Archive for October, 2011

An Operating Room Without Incentives is Very Expensive

October 21, 2011 12 comments

Last year I wrote about a few strategies for decreasing costs in the operating room.  Since being in fellowship operating many days per week, I’ve come up with a new idea, this time a bit more radical.

In Freakonomics, Leavitt and Dubner posit that in all things, human beings respond to incentives.  If you want to understand human behavior, all you have to do is identify the incentives that drive them, be they emotional, financial, or social.  In that vein, I wonder what incentives drive us to spend so much money on healthcare, and to waste resources when they need not be wasted.

I found a potential answer in another book, Chris Anderson’s “Free: The Future of a Radical Price”  In this work Anderson investigates how an economy is affected when the marginal cost of production of a good approaches zero.  Specifically, he investigates the economy surround digital goods, that while costing resources to develop, have a marginal cost of zero to produce and distribute.  He proposes that in such a system, it is quite natural that the price of such goods will eventually approach zero, and if it doesn’t, the goods will be routinely stolen rather than paid for.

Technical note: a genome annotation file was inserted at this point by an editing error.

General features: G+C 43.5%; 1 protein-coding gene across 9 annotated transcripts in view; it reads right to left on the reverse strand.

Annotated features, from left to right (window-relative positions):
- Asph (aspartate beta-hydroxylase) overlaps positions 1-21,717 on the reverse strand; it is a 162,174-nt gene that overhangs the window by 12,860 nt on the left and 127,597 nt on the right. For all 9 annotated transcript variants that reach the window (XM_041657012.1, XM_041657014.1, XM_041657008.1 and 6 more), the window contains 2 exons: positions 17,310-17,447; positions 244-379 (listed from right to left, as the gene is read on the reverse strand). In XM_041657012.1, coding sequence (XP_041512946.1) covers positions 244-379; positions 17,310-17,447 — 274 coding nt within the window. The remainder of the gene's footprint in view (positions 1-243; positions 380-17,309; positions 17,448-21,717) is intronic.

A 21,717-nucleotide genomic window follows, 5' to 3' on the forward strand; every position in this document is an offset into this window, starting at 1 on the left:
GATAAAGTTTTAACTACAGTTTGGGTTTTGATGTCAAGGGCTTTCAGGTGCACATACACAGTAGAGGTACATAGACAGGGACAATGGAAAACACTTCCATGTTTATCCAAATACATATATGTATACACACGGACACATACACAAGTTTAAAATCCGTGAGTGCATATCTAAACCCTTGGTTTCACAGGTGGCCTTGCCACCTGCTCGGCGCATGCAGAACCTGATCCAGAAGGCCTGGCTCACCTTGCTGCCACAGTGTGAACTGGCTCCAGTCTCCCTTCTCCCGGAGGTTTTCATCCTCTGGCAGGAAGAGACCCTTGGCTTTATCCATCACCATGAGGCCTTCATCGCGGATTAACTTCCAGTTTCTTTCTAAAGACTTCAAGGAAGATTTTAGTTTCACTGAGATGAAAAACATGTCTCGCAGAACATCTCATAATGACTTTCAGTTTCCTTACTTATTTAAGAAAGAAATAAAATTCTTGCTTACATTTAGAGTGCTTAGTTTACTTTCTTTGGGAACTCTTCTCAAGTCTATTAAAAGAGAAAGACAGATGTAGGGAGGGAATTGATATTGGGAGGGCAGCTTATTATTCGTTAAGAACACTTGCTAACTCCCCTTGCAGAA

The corollary to this idea is the concept of optimal use of a resource when its cost is zero.  That is, if one gets a real benefit from the use of a resource but it costs nothing whatsoever to use it, what is the right way to use that resource?  Anderson suggests that the correct course is to use that resource to its maximal extent, and even to waste it without thinking despite diminishing returns. Read more…

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